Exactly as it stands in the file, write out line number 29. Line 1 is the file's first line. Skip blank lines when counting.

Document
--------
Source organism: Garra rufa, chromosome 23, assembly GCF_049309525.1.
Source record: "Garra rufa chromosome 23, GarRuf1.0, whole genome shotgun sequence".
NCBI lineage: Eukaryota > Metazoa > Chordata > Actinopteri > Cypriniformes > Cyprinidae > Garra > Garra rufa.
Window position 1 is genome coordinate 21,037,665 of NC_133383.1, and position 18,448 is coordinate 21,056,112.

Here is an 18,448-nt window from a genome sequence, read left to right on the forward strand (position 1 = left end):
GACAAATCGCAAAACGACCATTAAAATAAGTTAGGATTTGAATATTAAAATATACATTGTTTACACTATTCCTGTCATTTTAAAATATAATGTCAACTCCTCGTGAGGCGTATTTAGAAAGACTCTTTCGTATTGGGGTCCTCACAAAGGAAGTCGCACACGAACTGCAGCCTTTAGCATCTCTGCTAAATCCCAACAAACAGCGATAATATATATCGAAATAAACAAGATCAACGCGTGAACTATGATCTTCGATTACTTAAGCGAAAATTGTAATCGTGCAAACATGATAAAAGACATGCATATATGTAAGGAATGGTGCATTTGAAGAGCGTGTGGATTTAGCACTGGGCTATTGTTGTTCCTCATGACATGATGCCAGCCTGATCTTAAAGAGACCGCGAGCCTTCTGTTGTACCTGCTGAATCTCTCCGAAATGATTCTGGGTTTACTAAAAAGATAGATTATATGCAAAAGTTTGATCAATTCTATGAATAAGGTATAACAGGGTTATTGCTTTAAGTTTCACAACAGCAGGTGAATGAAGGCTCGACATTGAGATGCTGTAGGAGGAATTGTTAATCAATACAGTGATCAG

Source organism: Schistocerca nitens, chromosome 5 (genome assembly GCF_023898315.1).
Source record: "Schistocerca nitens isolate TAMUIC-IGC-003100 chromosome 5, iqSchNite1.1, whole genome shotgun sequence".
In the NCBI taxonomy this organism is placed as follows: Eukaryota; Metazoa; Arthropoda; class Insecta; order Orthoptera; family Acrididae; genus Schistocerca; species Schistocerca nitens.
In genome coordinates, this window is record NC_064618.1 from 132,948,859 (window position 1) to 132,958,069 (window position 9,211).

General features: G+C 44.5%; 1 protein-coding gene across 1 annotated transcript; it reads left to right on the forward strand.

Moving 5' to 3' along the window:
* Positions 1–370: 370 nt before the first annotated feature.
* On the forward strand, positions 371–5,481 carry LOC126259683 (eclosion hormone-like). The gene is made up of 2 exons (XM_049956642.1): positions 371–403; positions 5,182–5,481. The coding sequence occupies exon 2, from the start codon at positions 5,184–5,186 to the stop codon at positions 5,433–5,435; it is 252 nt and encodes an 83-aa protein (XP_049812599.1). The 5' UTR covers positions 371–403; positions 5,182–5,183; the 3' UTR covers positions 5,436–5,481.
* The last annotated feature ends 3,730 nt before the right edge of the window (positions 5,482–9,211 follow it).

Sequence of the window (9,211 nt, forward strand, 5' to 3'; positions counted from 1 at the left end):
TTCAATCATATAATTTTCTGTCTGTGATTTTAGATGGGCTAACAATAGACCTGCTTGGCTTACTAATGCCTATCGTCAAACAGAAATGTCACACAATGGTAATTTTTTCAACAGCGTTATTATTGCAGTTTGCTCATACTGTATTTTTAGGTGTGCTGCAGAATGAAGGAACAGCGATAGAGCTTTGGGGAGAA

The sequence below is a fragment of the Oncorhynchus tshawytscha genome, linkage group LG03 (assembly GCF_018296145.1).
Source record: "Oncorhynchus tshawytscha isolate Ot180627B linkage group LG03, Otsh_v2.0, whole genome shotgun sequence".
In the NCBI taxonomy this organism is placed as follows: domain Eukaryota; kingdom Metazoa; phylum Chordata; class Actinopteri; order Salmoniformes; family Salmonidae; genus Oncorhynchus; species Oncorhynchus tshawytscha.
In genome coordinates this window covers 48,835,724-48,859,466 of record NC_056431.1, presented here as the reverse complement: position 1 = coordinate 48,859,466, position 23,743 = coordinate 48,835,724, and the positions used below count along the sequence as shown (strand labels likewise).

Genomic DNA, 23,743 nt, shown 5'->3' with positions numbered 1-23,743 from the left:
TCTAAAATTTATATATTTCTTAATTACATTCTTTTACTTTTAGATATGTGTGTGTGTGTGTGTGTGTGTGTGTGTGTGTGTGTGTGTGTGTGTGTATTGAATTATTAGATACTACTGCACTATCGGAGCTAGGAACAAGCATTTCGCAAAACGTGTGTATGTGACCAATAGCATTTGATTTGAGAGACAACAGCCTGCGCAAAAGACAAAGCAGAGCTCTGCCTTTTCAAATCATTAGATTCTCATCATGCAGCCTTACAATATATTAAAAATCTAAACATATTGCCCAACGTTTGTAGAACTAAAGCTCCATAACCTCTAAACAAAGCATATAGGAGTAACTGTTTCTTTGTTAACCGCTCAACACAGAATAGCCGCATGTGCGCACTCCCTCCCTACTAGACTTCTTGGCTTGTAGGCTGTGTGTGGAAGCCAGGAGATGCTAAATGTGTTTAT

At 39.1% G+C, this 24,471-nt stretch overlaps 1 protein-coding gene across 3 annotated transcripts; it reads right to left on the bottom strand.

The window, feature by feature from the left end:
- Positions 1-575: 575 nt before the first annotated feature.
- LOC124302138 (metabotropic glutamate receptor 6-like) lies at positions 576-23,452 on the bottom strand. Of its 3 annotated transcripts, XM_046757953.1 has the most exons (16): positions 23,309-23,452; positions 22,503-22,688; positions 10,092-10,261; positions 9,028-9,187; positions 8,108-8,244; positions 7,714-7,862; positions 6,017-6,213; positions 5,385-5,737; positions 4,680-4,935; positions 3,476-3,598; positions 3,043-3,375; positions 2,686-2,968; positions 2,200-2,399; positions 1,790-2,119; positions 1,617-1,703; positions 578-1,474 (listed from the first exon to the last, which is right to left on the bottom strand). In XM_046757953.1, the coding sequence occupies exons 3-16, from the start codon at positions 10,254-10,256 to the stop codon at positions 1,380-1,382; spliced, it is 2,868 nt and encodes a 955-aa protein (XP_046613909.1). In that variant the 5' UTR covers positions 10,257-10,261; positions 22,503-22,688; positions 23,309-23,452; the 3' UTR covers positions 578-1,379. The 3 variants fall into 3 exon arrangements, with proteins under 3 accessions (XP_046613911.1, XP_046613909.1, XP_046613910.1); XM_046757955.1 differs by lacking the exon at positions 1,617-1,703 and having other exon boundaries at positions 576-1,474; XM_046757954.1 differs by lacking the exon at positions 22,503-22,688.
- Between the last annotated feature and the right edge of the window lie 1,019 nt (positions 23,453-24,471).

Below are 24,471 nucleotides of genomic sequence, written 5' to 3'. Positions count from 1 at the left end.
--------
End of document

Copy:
Below are 24,471 nucleotides of genomic sequence, written 5' to 3'. Positions count from 1 at the left end.